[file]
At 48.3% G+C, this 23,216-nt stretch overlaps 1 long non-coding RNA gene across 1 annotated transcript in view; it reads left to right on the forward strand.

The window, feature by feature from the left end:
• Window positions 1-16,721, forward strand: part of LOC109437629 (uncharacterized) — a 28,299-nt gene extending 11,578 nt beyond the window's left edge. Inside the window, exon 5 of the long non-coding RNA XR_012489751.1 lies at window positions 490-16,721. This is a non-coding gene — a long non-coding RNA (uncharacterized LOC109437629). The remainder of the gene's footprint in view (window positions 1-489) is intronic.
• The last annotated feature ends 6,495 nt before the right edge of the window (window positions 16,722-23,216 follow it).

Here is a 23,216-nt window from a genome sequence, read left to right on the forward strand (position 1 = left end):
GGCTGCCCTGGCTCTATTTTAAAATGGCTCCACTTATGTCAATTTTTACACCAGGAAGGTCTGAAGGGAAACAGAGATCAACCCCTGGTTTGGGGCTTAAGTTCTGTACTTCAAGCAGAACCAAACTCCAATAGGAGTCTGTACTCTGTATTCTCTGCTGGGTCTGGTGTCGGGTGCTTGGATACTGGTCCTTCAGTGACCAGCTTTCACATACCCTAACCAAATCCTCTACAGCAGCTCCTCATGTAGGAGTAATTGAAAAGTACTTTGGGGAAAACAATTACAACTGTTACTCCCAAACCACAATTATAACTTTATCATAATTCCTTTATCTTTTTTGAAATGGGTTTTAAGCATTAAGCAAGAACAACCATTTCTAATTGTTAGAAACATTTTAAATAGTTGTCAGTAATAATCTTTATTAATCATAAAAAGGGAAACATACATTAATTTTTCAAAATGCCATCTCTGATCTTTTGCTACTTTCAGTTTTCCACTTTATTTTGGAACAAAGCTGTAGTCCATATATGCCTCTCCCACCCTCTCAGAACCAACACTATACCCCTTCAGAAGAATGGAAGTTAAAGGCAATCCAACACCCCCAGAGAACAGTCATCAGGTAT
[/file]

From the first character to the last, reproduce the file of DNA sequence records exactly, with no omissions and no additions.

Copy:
At 48.3% G+C, this 23,216-nt stretch overlaps 1 long non-coding RNA gene across 1 annotated transcript in view; it reads left to right on the forward strand.

The window, feature by feature from the left end:
• Window positions 1-16,721, forward strand: part of LOC109437629 (uncharacterized) — a 28,299-nt gene extending 11,578 nt beyond the window's left edge. Inside the window, exon 5 of the long non-coding RNA XR_012489751.1 lies at window positions 490-16,721. This is a non-coding gene — a long non-coding RNA (uncharacterized LOC109437629). The remainder of the gene's footprint in view (window positions 1-489) is intronic.
• The last annotated feature ends 6,495 nt before the right edge of the window (window positions 16,722-23,216 follow it).

Here is a 23,216-nt window from a genome sequence, read left to right on the forward strand (position 1 = left end):
GGCTGCCCTGGCTCTATTTTAAAATGGCTCCACTTATGTCAATTTTTACACCAGGAAGGTCTGAAGGGAAACAGAGATCAACCCCTGGTTTGGGGCTTAAGTTCTGTACTTCAAGCAGAACCAAACTCCAATAGGAGTCTGTACTCTGTATTCTCTGCTGGGTCTGGTGTCGGGTGCTTGGATACTGGTCCTTCAGTGACCAGCTTTCACATACCCTAACCAAATCCTCTACAGCAGCTCCTCATGTAGGAGTAATTGAAAAGTACTTTGGGGAAAACAATTACAACTGTTACTCCCAAACCACAATTATAACTTTATCATAATTCCTTTATCTTTTTTGAAATGGGTTTTAAGCATTAAGCAAGAACAACCATTTCTAATTGTTAGAAACATTTTAAATAGTTGTCAGTAATAATCTTTATTAATCATAAAAAGGGAAACATACATTAATTTTTCAAAATGCCATCTCTGATCTTTTGCTACTTTCAGTTTTCCACTTTATTTTGGAACAAAGCTGTAGTCCATATATGCCTCTCCCACCCTCTCAGAACCAACACTATACCCCTTCAGAAGAATGGAAGTTAAAGGCAATCCAACACCCCCAGAGAACAGTCATCAGGTAT